Icing (Aces Hockey #1)(6)

By: Kelly Jamieson


His head came up. “Oh.”

“I can sit down with you for a drink,” she offered.

She wasn’t usually this forward with guys, but he seemed to have no clue that he was freakin’ hot, and he wasn’t putting any moves on her. He wasn’t on the rebound—as he’d said to her, he was the dumper. She was curious about why he’d broken up with poor Melissa. Although he claimed Melissa wasn’t brokenhearted, she’d been pissed, which probably meant she was hurt.

“Sure,” he said slowly. He stopped tapping his phone and set it down. “I can text them in a while.”

She made eye contact and smiled, then pushed away from the bar to head over to the empty table. She quickly cleared the glasses and wiped the table down, got rid of her tray, and filled a glass with Diet Coke. She carried it around the bar and slid onto the stool beside…

“Geez,” she said. “I don’t even know your name.”

“Amber.”

“No,” she said patiently. “That’s me.”

He laughed. “Yeah, I know that. That’s what I meant. I know your name. I’m Duncan.” He held out a hand and she extended her own to shake. His large hand swallowed up hers. His grip was warm and strong and for a moment they looked at each other, holding hands. Heat built between them and a little shiver worked over her skin.

“Nice to meet you, Duncan.”

“Yeah.” He released her hand.

“So tell me why you dumped Melissa.”

“Who?”

She grinned. “I feel sorry for this girl.”

“You shouldn’t.” His mouth tightened. “Not that she was an awful person. I mean, I don’t like to say anything bad about her.”

Her heart tilted a little at his chivalry. “Okay, never mind. Don’t want to make you uncomfortable.”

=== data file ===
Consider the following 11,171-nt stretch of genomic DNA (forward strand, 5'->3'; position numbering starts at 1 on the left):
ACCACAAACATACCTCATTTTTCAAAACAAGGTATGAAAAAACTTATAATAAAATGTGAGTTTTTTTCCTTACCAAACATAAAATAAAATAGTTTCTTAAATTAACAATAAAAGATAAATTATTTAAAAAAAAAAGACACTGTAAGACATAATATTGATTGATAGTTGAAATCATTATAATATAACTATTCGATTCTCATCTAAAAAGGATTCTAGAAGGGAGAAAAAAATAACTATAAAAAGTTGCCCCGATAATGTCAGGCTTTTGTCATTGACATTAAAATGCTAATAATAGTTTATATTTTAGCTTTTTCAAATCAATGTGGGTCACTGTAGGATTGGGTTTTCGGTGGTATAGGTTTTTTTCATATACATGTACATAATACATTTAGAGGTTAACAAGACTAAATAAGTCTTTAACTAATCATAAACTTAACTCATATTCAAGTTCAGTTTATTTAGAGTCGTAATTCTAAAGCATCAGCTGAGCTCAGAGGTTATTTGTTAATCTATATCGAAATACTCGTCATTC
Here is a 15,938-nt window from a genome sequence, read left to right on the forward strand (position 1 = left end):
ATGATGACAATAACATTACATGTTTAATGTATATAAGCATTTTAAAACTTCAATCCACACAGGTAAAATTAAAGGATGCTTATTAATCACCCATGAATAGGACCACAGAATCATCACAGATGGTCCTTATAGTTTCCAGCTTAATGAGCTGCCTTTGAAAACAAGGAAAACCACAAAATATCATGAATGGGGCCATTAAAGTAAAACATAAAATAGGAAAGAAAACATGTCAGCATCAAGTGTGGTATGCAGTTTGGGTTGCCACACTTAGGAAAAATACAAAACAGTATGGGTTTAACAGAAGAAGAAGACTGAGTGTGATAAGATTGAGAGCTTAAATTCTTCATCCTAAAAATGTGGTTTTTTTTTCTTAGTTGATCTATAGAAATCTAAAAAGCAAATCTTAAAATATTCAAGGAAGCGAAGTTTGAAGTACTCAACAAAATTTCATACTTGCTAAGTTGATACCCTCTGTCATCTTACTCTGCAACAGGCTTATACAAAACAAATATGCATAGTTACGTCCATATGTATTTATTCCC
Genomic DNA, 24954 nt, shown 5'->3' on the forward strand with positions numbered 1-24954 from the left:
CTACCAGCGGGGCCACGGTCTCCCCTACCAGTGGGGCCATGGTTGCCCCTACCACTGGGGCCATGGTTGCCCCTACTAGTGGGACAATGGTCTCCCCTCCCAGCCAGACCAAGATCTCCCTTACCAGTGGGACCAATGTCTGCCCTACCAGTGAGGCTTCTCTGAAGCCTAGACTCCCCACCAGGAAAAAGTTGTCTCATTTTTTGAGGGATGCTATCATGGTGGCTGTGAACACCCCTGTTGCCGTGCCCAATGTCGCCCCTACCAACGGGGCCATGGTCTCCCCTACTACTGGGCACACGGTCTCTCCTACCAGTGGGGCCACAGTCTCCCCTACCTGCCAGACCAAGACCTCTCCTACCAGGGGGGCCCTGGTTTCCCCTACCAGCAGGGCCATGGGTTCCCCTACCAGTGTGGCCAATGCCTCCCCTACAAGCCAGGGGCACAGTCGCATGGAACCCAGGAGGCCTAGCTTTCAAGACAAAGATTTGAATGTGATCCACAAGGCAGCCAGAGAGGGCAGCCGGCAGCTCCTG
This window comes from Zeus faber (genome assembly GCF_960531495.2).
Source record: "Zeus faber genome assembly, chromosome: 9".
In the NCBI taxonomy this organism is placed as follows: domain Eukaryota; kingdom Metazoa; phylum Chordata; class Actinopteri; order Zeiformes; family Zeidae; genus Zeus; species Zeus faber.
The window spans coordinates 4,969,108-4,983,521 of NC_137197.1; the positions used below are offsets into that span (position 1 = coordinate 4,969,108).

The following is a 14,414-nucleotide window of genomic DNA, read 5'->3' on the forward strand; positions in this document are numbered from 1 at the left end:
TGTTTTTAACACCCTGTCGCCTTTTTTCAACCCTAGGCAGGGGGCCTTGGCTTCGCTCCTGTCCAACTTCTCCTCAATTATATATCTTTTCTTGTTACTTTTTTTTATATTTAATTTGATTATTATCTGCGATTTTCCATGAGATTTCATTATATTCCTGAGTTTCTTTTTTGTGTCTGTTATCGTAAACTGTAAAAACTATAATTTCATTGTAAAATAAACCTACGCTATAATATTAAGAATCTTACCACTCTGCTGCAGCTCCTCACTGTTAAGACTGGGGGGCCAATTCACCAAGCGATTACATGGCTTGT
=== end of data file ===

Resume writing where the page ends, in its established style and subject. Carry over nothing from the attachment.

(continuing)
“Let’s just forget about Melissa. She’s history.”

“Okay. Tell me about you. Are you from Chicago?”

“Live here now. Grew up in Wisconsin.”

“Really?”

“Yep. On a dairy farm.”

“You milk cows?”

“Don’t mock me.”

“I’m not!” She paused. “Farm boy.”

He groaned. “Please. I get ribbed enough about it.”

“It’s nice,” she said. “So really, you know how to milk cows?”

“Sure, but we had milking machines that mostly did it. It’s a lot of cows.”

She almost wanted to laugh. It was adorable. “I’ve barely even seen a cow.”

His eyebrows snapped together. “Seriously?”

“I grew up in Los Angeles. Moved to Chicago to go to college.” Among other reasons. She held out her hands. “City girl.”

“Damn.”

She laughed. “What does that mean?”

“Eh. Nothing. Are you still in college?”

“Yeah. Last year. Almost done.”

“I can’t tell how old you are.”

She grinned. “I guess that’s good.”

“It’s weird.”

Now she laughed. “What? Why?”

“I dunno, I just feel like I should be able to judge your age, but when I look at you, you could be…eighteen, or you could be…never mind. I’m just gonna get myself in trouble.”

“I’m twenty-four. I started college a little late.” Ugh.

He nodded. “Okay. That’s good. Twenty-four.”

Their eyes met again. “You?” she murmured.

“Twenty-seven.”

“I’m guessing you do something physical for a living.”

His chin lowered. “Oh yeah? Why?”

She waved a hand up and down. “The muscles.”

“Ah.”

“Pretty sure you’re not milking cows here in Chicago.”

“You got that right.”

He wasn’t forthcoming about what he did for a living. But that was okay. They were just flirting for a few minutes. Though if it turned into more, she wouldn’t mind…

No.

She had no time for sex, romance, flirtations, or liaisons. Between classes, exams, her thesis project, volunteering, and working two part-time jobs so she could keep sending money to her mom, she had no time for romance. Which could make her feel pretty damn sorry for herself if she thought about it too much. So she didn’t. She just kept working away. She was in her last semester of school and soon she’d be starting her new career, paying off her debts, and doing what she loved.

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